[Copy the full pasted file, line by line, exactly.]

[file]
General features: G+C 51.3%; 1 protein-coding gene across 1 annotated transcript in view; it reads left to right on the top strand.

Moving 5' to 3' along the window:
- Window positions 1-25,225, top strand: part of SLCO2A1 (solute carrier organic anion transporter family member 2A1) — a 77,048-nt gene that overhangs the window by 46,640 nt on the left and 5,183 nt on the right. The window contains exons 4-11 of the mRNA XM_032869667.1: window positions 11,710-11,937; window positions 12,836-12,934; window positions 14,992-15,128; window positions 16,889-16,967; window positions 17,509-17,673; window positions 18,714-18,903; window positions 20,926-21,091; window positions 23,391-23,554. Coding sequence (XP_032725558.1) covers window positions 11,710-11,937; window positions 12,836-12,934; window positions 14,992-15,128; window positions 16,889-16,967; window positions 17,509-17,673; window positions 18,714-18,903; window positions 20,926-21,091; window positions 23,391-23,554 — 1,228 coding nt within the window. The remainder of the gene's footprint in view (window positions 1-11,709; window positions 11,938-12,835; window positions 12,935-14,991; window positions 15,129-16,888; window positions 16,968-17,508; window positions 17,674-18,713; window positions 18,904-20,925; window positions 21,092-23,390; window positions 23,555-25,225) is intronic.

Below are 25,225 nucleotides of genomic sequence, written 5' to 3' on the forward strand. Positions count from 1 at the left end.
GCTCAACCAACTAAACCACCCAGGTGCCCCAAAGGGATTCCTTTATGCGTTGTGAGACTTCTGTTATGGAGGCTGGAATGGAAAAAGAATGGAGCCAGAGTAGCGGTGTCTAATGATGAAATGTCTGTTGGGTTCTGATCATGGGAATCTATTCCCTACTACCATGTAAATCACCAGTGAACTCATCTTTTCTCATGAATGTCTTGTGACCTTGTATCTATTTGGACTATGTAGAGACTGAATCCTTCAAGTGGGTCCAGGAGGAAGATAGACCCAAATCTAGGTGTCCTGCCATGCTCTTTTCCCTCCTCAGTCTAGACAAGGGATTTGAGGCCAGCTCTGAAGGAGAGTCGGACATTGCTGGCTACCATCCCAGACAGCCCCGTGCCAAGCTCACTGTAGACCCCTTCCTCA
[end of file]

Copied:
General features: G+C 51.3%; 1 protein-coding gene across 1 annotated transcript in view; it reads left to right on the top strand.

Moving 5' to 3' along the window:
- Window positions 1-25,225, top strand: part of SLCO2A1 (solute carrier organic anion transporter family member 2A1) — a 77,048-nt gene that overhangs the window by 46,640 nt on the left and 5,183 nt on the right. The window contains exons 4-11 of the mRNA XM_032869667.1: window positions 11,710-11,937; window positions 12,836-12,934; window positions 14,992-15,128; window positions 16,889-16,967; window positions 17,509-17,673; window positions 18,714-18,903; window positions 20,926-21,091; window positions 23,391-23,554. Coding sequence (XP_032725558.1) covers window positions 11,710-11,937; window positions 12,836-12,934; window positions 14,992-15,128; window positions 16,889-16,967; window positions 17,509-17,673; window positions 18,714-18,903; window positions 20,926-21,091; window positions 23,391-23,554 — 1,228 coding nt within the window. The remainder of the gene's footprint in view (window positions 1-11,709; window positions 11,938-12,835; window positions 12,935-14,991; window positions 15,129-16,888; window positions 16,968-17,508; window positions 17,674-18,713; window positions 18,904-20,925; window positions 21,092-23,390; window positions 23,555-25,225) is intronic.

Below are 25,225 nucleotides of genomic sequence, written 5' to 3' on the forward strand. Positions count from 1 at the left end.
GCTCAACCAACTAAACCACCCAGGTGCCCCAAAGGGATTCCTTTATGCGTTGTGAGACTTCTGTTATGGAGGCTGGAATGGAAAAAGAATGGAGCCAGAGTAGCGGTGTCTAATGATGAAATGTCTGTTGGGTTCTGATCATGGGAATCTATTCCCTACTACCATGTAAATCACCAGTGAACTCATCTTTTCTCATGAATGTCTTGTGACCTTGTATCTATTTGGACTATGTAGAGACTGAATCCTTCAAGTGGGTCCAGGAGGAAGATAGACCCAAATCTAGGTGTCCTGCCATGCTCTTTTCCCTCCTCAGTCTAGACAAGGGATTTGAGGCCAGCTCTGAAGGAGAGTCGGACATTGCTGGCTACCATCCCAGACAGCCCCGTGCCAAGCTCACTGTAGACCCCTTCCTCA